As someone who wrote multiple short stories, I had a huge learning curve when it came to my first novel. Last week, I wrote about the need to make sure you have a key component of your world set up before you write that amazing Fantasy novel. This week, I’m going to share another hard lesson I learned: your outline is really more like a guideline. That lesson: every character has just as much of a say in the plot as you, the author.
The Power of the Characters
“What?!” I hear you ask. “The characters aren’t even real!” If you don’t see your characters as real, you have a whole other set of issues you’re going to run into a writer, but let’s stay on topic for now. They certainly are fictitious, and completely at your mercy on whether you’ll let them play the role in the story that they ought. If you never plan on sharing your story with others, by all means do whatever you want. They are your characters – up until you share them with the world. At that point, you’re still their creator, but your readers will certainly pick up on a writer forcing his will unnaturally against his characters, and their reaction against such writing will be incredibly negative. It destroys any semblance of reality. We as real people are characters too – and we don’t act contrary to our nature except under extreme circumstances or slowly over time through a natural growth progression. You must remember that your reader needs to be able to identify with the characters in order for the story to have any meaning. If you deny your characters something that is essential to existence as we know it – the ability to act at will within the world – you cut off all but the most dull-witted people from enjoying your story. Those with just a small level of intelligence will be able to say, “That just wouldn’t happen like that.” They may not be able to explain why they are perplexed, but the overwhelming majority will notice it. And those with any decent amount of intelligence will instantly know why, be able to articulate it, and rightly condemn you for being a poor creator who doesn’t even care enough about his/her own characters to make them feel real, so why should we as readers?
The Necessity of the Outline
Don’t get me wrong, you need to have an outline. If you run in blind, your story will be disorganized, have gaping holes, and all manner of problems no matter how talented you are as a wordsmith. But you will also find as you write your story that certain things that made complete sense when you wrote the outline simply won’t work.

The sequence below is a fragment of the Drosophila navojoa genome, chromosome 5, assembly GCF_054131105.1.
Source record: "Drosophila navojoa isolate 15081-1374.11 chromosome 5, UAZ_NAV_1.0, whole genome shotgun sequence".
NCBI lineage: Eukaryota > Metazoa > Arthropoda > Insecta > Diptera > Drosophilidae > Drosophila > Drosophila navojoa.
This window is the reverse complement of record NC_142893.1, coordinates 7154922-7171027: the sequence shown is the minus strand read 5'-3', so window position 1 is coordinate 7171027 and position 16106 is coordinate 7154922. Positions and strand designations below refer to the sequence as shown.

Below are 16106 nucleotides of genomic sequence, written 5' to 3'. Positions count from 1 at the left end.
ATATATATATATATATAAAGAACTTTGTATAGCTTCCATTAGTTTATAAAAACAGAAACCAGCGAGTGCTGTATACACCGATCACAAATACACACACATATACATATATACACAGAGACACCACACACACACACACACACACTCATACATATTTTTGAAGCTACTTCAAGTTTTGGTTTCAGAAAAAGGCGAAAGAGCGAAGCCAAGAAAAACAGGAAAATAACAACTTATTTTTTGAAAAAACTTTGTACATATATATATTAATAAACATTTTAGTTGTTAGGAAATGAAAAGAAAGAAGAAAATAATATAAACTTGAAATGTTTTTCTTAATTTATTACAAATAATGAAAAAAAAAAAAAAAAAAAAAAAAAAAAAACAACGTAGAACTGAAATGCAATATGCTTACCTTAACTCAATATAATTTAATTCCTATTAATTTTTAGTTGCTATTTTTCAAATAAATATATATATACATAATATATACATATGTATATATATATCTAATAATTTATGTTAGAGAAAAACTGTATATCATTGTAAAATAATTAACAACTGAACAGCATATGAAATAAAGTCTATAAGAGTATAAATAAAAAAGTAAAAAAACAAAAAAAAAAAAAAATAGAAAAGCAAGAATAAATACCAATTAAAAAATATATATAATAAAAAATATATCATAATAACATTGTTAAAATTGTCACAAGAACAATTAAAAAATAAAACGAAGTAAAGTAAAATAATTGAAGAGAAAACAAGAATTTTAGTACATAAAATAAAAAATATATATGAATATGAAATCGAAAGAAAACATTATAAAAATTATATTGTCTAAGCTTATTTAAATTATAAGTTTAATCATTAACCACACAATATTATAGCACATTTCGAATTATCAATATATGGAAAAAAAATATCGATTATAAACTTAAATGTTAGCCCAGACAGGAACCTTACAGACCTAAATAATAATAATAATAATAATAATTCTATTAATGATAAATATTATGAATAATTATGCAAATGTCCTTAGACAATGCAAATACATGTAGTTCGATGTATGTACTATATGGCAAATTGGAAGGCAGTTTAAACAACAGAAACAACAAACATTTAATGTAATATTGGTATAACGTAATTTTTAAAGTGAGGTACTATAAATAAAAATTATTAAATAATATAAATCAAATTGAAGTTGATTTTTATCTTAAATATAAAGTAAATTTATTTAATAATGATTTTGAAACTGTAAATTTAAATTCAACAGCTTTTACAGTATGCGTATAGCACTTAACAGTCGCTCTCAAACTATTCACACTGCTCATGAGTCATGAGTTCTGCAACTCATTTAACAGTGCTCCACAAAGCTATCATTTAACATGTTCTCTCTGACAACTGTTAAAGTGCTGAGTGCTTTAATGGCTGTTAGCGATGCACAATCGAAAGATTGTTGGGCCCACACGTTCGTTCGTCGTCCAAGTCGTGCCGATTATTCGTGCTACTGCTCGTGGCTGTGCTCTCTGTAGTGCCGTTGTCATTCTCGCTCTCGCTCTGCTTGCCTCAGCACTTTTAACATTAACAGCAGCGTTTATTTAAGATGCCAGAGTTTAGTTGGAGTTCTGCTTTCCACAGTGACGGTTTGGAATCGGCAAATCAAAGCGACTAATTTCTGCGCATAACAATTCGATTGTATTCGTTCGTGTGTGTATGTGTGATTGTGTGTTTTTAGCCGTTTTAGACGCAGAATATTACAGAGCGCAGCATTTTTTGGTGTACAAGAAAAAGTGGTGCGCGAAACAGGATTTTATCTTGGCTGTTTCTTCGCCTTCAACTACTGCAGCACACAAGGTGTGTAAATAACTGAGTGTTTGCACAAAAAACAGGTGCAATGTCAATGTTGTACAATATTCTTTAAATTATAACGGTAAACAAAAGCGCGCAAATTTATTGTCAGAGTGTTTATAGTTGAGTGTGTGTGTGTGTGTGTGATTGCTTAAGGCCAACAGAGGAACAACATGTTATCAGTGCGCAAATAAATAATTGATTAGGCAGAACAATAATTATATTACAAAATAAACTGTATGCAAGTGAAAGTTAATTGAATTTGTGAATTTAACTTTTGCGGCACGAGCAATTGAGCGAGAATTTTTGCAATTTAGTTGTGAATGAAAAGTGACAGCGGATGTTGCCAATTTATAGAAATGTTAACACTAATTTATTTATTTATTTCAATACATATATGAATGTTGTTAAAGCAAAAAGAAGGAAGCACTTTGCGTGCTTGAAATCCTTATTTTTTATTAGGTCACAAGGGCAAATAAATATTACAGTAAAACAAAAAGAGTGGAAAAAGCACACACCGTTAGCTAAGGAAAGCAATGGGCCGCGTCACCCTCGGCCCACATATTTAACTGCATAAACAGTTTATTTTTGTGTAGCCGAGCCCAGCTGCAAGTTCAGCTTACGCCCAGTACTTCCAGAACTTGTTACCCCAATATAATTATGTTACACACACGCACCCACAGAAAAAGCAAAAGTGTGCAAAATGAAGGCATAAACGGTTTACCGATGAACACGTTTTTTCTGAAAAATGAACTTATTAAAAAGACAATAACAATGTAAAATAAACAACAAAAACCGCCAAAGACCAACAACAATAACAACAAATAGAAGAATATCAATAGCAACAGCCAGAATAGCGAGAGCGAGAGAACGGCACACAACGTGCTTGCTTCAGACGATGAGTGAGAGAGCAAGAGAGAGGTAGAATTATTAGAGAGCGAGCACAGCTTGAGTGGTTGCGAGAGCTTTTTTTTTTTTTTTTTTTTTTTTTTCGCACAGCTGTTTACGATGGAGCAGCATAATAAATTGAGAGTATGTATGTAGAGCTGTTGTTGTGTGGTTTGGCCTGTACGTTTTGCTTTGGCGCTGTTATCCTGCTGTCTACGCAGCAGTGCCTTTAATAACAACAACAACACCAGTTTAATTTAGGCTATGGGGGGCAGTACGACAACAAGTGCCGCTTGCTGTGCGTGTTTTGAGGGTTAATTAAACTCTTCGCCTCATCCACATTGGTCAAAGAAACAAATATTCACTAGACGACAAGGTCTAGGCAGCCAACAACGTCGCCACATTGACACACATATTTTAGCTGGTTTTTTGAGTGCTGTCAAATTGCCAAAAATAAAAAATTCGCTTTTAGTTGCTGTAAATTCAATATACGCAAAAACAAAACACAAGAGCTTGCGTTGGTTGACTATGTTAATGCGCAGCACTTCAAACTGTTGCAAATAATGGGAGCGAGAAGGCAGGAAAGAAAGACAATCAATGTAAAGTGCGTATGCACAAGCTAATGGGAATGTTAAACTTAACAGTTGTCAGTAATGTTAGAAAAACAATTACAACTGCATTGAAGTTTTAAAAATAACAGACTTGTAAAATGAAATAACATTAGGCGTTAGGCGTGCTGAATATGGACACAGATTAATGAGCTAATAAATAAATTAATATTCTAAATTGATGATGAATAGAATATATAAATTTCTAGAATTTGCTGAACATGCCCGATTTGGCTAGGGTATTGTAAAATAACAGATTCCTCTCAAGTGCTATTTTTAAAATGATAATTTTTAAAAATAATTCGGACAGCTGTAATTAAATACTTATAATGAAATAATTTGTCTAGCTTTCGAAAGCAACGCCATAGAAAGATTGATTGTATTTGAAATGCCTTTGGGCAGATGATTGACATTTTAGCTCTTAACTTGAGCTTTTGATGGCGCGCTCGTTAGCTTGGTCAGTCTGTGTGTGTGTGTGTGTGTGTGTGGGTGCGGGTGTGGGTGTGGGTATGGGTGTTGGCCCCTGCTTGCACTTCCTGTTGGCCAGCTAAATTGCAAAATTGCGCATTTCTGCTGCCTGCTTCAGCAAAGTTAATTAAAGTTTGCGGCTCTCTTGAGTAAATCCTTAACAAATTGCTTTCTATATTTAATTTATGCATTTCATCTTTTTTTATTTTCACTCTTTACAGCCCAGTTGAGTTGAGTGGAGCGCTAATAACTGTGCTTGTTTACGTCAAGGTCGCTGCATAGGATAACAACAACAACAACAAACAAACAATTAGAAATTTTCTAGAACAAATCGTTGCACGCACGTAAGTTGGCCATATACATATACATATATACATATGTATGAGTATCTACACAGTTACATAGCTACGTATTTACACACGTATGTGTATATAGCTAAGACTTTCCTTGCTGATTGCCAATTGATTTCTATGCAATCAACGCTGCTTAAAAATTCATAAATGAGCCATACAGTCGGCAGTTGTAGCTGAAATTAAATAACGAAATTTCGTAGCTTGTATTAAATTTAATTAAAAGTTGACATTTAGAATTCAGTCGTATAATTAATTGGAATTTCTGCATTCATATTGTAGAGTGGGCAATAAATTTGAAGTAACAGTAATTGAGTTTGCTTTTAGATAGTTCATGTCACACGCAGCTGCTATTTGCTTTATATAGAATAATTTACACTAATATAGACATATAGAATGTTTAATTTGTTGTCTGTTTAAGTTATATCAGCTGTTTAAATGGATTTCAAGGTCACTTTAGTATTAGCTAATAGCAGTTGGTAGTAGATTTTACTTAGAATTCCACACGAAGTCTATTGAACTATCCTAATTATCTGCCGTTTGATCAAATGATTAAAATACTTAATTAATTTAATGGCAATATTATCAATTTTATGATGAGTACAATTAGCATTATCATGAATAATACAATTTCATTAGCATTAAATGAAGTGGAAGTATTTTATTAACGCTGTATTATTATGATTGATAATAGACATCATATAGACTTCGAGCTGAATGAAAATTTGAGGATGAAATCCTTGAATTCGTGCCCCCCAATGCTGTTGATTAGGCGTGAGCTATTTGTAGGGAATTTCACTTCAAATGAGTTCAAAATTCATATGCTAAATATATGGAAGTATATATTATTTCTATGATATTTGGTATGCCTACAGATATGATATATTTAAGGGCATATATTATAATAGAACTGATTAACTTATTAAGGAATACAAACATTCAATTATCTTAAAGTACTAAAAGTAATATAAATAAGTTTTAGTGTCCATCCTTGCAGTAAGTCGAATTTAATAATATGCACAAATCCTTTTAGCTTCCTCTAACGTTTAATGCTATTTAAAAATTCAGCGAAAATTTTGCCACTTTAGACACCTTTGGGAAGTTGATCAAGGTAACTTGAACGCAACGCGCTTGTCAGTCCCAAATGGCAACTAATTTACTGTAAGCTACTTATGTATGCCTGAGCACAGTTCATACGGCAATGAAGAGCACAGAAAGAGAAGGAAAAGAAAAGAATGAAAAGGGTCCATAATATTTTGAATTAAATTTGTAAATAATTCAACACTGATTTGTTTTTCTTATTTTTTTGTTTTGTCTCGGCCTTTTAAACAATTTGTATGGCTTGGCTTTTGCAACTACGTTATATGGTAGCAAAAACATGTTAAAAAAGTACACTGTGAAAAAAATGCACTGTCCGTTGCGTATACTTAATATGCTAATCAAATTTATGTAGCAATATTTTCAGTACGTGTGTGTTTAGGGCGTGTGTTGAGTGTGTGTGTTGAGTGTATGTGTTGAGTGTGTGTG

For example, you reach a key point in the primary conflict arc where you outlined a character to make a huge, impactful decision. But, as you wrote the character up to this point, you realize he/she can’t do that and stay consistent with the characters as it has been portrayed. You would literally be forcing their actions for the sake of your plot, and it will jar your readers. And, if not adequately explained or, worse yet, if it was a random break and the character reverts to their true self later, it can ruin an otherwise great story.
I ran into this exact situation a few times in my novel. It’s one reason (of many) I had to write so many drafts. Sometimes, I changed the plot. Sometimes I had to develop a whole new character to move the plot in the direction it needed to go, but when I did that I actually had to give him/her a full character, not just a convenient appearance I needed.
The Proper View of the Outline
So, why bother to outline if it’s so fluid? Well, no doubt you’ve heard the saying, “Those who fail to plan are planning to fail.” But there is another saying about planning by former President and World War II general Dwight D. Eisenhower that he gave about battle that holds true in writing and is more precise. “In preparing for battle, I have always found that plans are useless, but that planning is indispensable.”
Ike (as he was known) was referring that, in battle, nothing goes according to plan, but because you took the time to plan, you had the knowledge needed to adapt to the present situation. Your plan may get shot all to pieces the moment the battle starts, but the time you spent planning has given you the familiarity and knowledge needed to make decisions on the fly and find a solution that works.
Interestingly enough, this is true when it comes to the outlining of your novel.
You see, unlike the poorly thought out role of magic that made me have to tear everything down and start over, I actually was normally able to keep most of what I had already written when it came to molding my story around my characters. I had planned well, I just needed to adapt to the unforeseen problems that every story runs into as it flows from the mind onto the page.
In conclusion, finish that outline. Make it as detailed as reasonably possible. But draw it in pencil rather than carving it into stone. Your characters are the foundation of your story; the outline is the scaffolding that you should easily be able to tear down and rebuild as necessary as you build your vision.
If you have any feedback, please feel free to comment below or message me on Twitter @Tales_of_Lugon.